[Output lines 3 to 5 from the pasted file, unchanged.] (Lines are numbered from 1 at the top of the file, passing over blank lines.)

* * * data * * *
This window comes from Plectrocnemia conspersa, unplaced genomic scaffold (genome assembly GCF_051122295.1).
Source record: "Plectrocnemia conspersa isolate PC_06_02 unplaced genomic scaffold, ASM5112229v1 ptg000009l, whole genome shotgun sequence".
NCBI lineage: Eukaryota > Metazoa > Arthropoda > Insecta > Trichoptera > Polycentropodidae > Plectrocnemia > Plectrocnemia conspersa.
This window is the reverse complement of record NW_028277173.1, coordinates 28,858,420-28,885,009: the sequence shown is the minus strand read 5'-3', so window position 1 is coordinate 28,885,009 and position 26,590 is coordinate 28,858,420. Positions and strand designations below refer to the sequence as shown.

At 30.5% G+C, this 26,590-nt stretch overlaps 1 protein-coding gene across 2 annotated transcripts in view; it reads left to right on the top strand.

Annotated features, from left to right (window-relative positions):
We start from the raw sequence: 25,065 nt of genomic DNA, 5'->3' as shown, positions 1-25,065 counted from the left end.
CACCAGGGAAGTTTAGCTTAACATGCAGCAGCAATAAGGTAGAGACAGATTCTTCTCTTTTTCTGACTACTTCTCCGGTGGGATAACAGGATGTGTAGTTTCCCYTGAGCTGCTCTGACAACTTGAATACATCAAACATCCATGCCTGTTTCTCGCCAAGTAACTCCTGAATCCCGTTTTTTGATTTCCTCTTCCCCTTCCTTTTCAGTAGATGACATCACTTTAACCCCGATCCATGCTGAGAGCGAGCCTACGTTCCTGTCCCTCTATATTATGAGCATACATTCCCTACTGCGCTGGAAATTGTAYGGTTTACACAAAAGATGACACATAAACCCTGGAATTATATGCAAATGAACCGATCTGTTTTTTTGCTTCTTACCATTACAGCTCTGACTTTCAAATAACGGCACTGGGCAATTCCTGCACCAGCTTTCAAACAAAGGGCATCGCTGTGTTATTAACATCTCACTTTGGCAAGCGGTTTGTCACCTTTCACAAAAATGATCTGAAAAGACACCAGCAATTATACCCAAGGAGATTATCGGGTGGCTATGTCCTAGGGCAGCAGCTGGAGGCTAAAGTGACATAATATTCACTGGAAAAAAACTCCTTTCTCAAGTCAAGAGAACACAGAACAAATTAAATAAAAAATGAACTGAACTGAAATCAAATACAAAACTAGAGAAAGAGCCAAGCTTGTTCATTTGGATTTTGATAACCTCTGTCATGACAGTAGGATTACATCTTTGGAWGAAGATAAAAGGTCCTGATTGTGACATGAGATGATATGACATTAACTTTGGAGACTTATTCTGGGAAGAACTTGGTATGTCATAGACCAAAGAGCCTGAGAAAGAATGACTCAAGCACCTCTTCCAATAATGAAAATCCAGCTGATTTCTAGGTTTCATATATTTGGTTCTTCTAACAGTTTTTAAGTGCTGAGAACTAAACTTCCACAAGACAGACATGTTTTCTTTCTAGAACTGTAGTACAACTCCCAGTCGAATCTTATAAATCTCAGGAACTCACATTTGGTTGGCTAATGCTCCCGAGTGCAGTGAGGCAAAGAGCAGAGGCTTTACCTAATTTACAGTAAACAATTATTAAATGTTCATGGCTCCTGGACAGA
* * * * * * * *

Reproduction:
NCBI lineage: Eukaryota > Metazoa > Arthropoda > Insecta > Trichoptera > Polycentropodidae > Plectrocnemia > Plectrocnemia conspersa.
This window is the reverse complement of record NW_028277173.1, coordinates 28,858,420-28,885,009: the sequence shown is the minus strand read 5'-3', so window position 1 is coordinate 28,885,009 and position 26,590 is coordinate 28,858,420. Positions and strand designations below refer to the sequence as shown.

At 30.5% G+C, this 26,590-nt stretch overlaps 1 protein-coding gene across 2 annotated transcripts in view; it reads left to right on the top strand.